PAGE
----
The Pagefile is a file used by Windows that is kept on the hard-drive. Pagefile is also known as Virtual Memory. It acts as an additional cache for things that might be kept in RAM, but stored this way because either RAM is too full or the data might be needed to made persistent.
If you frequently run out of RAM, increasing the pagefile will help to keep your programs running properly could stop crashes caused by low memory.
Some things you need to know
Data stored in the in the Pagefile is not optimal as hard-drives are much slower to access then in physical RAM.
Important: Pagefile/Virtual Memory is not recomended on SSDs as the file can be written to and read from fairly frequently and can cause premature wear on the drive. If you’re not worried about wear, you may still set a page file.
You may also move the pagefile to a mechanical drive or set the file to a static amount. Also to note: as SSD tech matures, the agility of flash increases thus lowering potential wear.
Changing the settings
Use Cortana to search for “Advanced system settings“:
Clicking into Advanced system settings will bring up the “System Properties” view. In the “Advanced” tab, click “Settings…” under the “Performance” section:
This will bring up the “Performance Options” view. Continue to the pagefile settings by clicking “Change…” under “Virtual Memory” in the “Advanced” tab:
Lastly, you should be presented with the “Virtual Memory” view where you will be able to control your pagefile settings:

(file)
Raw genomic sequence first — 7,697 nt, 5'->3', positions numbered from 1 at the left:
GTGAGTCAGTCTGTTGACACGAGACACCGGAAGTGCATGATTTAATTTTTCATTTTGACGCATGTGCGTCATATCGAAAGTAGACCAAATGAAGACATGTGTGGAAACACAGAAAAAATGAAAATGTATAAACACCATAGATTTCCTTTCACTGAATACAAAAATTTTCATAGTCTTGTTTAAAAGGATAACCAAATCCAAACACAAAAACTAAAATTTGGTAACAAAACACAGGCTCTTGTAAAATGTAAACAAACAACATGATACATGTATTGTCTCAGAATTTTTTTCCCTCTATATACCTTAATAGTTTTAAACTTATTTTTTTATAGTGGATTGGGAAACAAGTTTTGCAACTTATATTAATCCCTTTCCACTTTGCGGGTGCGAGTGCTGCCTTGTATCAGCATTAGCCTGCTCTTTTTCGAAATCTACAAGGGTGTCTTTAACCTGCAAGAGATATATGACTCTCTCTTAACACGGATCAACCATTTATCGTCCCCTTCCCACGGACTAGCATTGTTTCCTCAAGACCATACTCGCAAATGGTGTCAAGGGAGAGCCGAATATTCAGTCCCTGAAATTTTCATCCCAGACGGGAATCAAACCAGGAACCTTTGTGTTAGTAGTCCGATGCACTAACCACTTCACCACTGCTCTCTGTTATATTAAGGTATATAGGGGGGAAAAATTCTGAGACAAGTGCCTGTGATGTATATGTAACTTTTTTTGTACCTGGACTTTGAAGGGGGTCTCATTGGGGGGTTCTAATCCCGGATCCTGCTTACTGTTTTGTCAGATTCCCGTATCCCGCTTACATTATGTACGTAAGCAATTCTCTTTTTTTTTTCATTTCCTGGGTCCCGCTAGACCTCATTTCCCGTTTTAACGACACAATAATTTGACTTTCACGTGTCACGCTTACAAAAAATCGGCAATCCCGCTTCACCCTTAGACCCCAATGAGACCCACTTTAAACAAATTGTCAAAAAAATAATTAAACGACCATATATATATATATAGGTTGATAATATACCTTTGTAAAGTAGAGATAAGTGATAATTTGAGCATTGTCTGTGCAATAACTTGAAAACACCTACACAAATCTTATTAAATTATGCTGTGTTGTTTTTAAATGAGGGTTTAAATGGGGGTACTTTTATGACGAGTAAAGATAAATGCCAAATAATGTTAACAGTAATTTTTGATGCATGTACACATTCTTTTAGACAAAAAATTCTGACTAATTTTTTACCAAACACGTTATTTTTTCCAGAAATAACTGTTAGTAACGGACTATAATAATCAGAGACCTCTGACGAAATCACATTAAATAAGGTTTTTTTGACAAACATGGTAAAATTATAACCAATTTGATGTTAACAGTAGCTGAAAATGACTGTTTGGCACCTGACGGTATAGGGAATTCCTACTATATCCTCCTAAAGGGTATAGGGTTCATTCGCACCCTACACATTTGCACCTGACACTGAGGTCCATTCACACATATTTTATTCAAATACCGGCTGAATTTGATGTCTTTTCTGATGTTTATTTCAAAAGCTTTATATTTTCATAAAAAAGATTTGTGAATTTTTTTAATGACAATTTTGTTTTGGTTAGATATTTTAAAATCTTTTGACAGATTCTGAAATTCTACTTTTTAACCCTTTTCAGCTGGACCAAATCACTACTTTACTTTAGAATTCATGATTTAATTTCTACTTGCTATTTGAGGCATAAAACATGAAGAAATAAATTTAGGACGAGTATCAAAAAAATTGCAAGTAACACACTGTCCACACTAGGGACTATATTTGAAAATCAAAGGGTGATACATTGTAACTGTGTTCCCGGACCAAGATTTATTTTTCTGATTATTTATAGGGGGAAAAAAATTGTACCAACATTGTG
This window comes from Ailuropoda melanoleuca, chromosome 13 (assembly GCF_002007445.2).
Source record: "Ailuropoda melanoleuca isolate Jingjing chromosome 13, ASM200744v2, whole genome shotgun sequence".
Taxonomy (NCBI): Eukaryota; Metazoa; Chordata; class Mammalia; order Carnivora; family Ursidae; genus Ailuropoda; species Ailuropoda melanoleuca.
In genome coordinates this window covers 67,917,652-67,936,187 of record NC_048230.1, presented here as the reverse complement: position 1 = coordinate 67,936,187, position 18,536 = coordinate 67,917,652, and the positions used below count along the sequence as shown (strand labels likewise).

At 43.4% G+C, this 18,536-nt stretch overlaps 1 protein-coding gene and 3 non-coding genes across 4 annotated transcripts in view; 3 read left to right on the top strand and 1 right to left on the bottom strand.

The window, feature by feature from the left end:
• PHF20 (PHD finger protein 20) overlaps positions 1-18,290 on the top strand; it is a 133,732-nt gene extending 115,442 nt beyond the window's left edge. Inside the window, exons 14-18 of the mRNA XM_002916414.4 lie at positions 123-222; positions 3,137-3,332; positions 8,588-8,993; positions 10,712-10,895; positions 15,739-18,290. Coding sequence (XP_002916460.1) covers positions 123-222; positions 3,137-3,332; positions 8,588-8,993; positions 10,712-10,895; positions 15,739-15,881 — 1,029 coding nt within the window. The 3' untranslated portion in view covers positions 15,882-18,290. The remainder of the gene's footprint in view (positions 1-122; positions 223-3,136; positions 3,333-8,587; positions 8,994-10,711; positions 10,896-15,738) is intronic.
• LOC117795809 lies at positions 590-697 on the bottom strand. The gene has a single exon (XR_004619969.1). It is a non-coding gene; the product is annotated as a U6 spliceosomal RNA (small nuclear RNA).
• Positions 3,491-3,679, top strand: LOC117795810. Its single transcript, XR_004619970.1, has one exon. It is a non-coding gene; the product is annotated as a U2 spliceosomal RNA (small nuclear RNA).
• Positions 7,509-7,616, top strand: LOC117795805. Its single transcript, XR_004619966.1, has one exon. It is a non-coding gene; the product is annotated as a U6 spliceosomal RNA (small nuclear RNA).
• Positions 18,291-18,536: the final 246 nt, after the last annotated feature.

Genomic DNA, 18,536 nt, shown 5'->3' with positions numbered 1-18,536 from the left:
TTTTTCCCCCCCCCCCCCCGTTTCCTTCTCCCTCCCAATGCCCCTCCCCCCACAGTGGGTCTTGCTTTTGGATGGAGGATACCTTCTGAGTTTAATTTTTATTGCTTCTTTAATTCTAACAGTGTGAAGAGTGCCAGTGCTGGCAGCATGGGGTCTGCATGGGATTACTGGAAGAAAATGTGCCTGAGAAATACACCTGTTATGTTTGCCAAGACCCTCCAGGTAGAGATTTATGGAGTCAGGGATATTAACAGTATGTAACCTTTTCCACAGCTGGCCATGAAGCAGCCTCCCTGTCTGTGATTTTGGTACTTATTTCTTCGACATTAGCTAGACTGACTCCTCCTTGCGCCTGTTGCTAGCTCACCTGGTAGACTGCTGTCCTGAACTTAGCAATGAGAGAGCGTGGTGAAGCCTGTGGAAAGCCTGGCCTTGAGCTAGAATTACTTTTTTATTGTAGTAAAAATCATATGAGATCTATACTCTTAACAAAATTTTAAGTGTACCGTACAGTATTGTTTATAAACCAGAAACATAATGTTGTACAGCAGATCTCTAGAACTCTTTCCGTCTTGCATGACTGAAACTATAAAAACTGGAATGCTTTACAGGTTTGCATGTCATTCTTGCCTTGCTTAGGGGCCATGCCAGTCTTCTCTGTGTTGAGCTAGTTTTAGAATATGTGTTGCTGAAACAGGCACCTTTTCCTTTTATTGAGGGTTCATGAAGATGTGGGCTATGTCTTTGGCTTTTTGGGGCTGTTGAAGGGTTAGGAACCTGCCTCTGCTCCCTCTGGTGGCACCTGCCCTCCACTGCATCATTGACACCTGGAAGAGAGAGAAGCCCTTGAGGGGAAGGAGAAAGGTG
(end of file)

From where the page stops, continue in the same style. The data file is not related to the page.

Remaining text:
You can set a static size, move the pagefile to another drive or simply let Windows take control of the virtual memory with dynamic allocation.
Interested how a SATAII compared with a new SATAIII drive, I decided to do a quick benchmark to compare the results.
In this benchmark I will be comparing the Kingston HyperX 120GB SSD (S-ATA III), Seagate ST3320613AS 320GB 7200-rpm 16mb cache (S-ATA II) and a Western Digital Blue 2TB 5400-rpm 64mb cache (S-ATA III).
I am primarily doing this to compare the transfer rates of a faster, low cache S-ATA II mechanical drive with a slower, high cache S-ATA III mechanical drive. The reason, I hear you ask?
S-ATA III bus speed is rated at 6gbs compared with 3gb/s on the older S-ATA II interface.
A mechanical drive will never use up the whole bus width of S-ATA because of the way they operate, (all down to spindle speed and head speed) so my theory is that the faster the drive, the better I/O you will ultimately receive thus faster write and read speeds.
Looking at the results, I was quite surprised. To see a slower speed drive out perform a faster drive was not what I expected to see. As you can see, the HDD’s do not even fill half the bandwidth of S-ATA II bus speed, whilst the SSD is 100mb/s shy of hitting the top end S-ATA III speeds.
There could be a number of factors at play here; looking more closely at the Seagate’s spec sheets, it has endured alot of uptime and probably more spin-up’s then the WD will ever have. Also the test isn’t quite as scientific as having 2 “identical” drives with varying speeds and that’s probably where you will see results.
On the back of this, I’m quite impressed to have had the Seagate lasting this long; the internet is littered with bad omens of Seagate’s from years of old! It might be time to replace this one whilst I’m still winning!